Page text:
Twitter can be intimidating. You can follow other people, but there’s no guarantee they will follow you back. How do you get followers? You can tweet all day long, but there’s no guarantee you will get any likes, retweets, or comments. How do you get other users to interact with you? Here's a brief guide to getting started.
First you must decide on your purpose. Is this a twitter account for you or for your brand? Do you want it to be professional or personal? Being very clear about your intentions is important.
Whatever you decide, be consistent: users will generally decide to follow you or not based on how consistent you are with your tweets. If you're running a brand twitter, stay on brand. If you're running a professional twitter for your coding career, keep it professional. If you're looking for a personal twitter to inject your opinions into the Twittersphere, be authentically yourself!
Other users are unlikely to follow you back if they don’t know anything about you. Especially if you haven’t tweeted much, how is another user to know if you are someone they might be interested in following? Filling in your profile picture, banner, first name, some basic information about you, links to your github or linkedin and maybe some of your interests is a great way for other users to determine if you are likely to produce tweets they are interested in seeing.
Here are some good examples of successful twitter accounts whose bios are very descriptive of who they are and what they tweet.
Tweeting just anything and adding hashtags to your most important words generally won’t net you any other users interacting with your content, unless the words you choose happen to be popular. A better way to go about this is to look at the popular hashtags trending. You’ll see two types of trends:
Commonly reappearing hashtags like #ThursdayThoughts or #TransformationTuesday -- trends that users like to come back to week after week.
One-time trending hashtags that are related to current events -- celebrity goings-on, political news, media like movies or shows that are debuting -- whatever is happening right now.
So here’s the deal: find a popular hashtag or trend and tweet with that hashtag or trend keyword. Find a current event to comment on or join a conversation that’s already happening. Speaking up with what you’re feeling and tagging #FeelingsFriday is much more likely to get other users interacting with you than just tweeting your feelings alone.
Commenting on popular tweets within a trend is another good way to generate user interaction. If you’re commenting on the president’s tweets, a celebrity’s, or merely a user with many followers, you’re likely to get other users commenting and liking your tweets.
When you tweet, avoid phrases like “I feel like,” “my opinion is,” or even “I think.” Fire away with your thought or opinion as a statement of fact. “Rye bread is terrible” is better than saying “I think rye bread is terrible.”
Think about it from the viewer’s perspective: the action of liking a tweet is essentially saying “I agree with this,” or “I think this.” It’s much easier to agree with a position stated explicitly. Think about the type of post YOU would like. Would you be more compelled to like a statement or someone’s opinion about something? (Spoiler: statements tend to be more popular on twitter.)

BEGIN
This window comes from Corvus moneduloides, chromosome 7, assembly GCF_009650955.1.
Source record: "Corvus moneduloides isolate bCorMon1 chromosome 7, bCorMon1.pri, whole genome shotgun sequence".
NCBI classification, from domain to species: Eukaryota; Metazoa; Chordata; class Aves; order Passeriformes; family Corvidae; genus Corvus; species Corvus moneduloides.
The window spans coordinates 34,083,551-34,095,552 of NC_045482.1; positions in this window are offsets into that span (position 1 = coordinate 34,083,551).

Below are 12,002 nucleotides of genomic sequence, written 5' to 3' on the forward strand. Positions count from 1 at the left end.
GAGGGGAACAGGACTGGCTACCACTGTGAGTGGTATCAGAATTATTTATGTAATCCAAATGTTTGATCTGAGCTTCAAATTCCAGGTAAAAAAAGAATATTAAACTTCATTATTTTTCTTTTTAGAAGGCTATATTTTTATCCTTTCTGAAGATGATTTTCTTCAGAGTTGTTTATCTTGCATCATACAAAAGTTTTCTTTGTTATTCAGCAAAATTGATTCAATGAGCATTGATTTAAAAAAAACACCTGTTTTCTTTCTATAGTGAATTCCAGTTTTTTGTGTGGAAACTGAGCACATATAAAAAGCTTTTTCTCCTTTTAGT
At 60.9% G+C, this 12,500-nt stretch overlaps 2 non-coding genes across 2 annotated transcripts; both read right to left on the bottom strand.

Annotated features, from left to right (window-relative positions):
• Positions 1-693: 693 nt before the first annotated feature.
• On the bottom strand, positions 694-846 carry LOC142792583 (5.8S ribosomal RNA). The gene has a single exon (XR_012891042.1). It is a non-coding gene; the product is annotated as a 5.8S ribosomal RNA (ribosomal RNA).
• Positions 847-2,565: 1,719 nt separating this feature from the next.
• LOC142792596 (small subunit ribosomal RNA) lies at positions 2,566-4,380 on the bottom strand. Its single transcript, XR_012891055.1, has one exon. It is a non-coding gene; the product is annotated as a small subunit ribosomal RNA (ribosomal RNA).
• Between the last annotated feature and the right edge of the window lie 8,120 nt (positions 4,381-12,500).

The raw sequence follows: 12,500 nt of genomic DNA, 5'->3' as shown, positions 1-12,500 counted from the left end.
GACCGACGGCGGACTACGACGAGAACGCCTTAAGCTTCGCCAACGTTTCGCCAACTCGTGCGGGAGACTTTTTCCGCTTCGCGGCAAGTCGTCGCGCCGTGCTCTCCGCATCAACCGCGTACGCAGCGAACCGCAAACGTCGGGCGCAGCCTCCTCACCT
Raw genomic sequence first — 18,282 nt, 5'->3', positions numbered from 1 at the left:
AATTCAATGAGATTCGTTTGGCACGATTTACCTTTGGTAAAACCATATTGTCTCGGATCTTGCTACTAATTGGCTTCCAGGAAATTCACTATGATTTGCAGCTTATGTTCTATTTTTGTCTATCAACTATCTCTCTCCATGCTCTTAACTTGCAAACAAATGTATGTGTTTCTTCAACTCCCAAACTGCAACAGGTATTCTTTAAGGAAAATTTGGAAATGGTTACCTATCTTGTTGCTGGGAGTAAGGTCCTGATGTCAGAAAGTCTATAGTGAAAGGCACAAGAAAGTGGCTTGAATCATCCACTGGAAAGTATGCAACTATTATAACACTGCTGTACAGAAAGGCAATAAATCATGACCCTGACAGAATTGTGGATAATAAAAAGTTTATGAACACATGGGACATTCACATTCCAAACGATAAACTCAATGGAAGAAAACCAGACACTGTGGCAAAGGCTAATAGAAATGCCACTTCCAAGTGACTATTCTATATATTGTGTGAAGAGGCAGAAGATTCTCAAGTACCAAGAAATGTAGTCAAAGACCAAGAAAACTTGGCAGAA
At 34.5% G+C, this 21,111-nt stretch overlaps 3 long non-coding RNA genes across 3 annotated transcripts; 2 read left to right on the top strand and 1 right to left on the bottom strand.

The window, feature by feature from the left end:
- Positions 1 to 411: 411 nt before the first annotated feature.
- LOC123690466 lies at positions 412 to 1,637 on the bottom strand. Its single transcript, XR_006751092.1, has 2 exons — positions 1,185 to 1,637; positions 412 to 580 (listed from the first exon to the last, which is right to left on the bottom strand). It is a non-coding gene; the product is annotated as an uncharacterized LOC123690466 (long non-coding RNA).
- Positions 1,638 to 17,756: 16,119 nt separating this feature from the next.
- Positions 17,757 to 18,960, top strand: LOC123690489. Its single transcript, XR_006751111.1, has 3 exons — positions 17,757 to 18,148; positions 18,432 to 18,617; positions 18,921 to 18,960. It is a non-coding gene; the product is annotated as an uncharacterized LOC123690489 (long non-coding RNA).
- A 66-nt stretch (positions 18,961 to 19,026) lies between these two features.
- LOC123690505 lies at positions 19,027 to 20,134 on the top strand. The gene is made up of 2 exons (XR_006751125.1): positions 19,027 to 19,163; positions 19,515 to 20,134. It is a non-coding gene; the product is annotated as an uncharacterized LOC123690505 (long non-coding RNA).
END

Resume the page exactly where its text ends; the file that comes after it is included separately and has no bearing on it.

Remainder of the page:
There are plenty of companies, organizations, and other entities on twitter that bring people together for conversation. No matter the specific program, language, or framework you’re using, there’s an organization out there that’s worth tagging in your tweet. The entity will appreciate the representation, and depending on the entity, may even boost your tweets!
I hope this doesn't scare you away from Twitter! It can be a place where you make rewarding connections with users from around the world, but it does have downsides. Moving into the wider Twittersphere will sometimes net encounters with trolls or other people who wish to impact you negatively. Keep your block button handy, don't engage with trolls, and no matter how tempted you are, don't bother fighting with strangers on the internet. I mean, you can, but you'll end up with a much more negative Twitter experience.
A preemptive way to solve some of these problems is to join a blockchain. Other people have curated lists so you can avoid certain spheres of users. For example, if you identify strongly with a certain political persuasion and are going to get into political conversations, consider searching for a blockchain of users in the 'opposite' political sphere -- you'll filter out the trolls from the other camp but can still engage with users that converse in good faith.
Another instance in which blockchains can be useful is if you are apart of certain vulnerable communities: if you're a person of color, an LGBTQ person, etc. it's well worth seeking out blockchains of antagonistic individuals. You'll keep yourself safe and curate a more enjoyable social experience.
I hope this has been informative!! If you have other suggestions for a basic list of tips for Twitter success, leave them in the comments!